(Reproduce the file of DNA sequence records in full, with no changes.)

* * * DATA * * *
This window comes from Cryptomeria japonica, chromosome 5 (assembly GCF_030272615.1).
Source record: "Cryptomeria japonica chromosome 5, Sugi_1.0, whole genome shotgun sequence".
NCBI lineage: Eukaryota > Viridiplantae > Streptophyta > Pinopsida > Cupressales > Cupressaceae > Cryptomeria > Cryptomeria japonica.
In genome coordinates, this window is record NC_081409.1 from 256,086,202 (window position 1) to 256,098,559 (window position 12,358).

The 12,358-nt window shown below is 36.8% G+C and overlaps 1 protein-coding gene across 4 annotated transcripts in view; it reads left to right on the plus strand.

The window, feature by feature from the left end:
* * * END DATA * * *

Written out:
This window comes from Cryptomeria japonica, chromosome 5 (assembly GCF_030272615.1).
Source record: "Cryptomeria japonica chromosome 5, Sugi_1.0, whole genome shotgun sequence".
NCBI lineage: Eukaryota > Viridiplantae > Streptophyta > Pinopsida > Cupressales > Cupressaceae > Cryptomeria > Cryptomeria japonica.
In genome coordinates, this window is record NC_081409.1 from 256,086,202 (window position 1) to 256,098,559 (window position 12,358).

The 12,358-nt window shown below is 36.8% G+C and overlaps 1 protein-coding gene across 4 annotated transcripts in view; it reads left to right on the plus strand.

The window, feature by feature from the left end: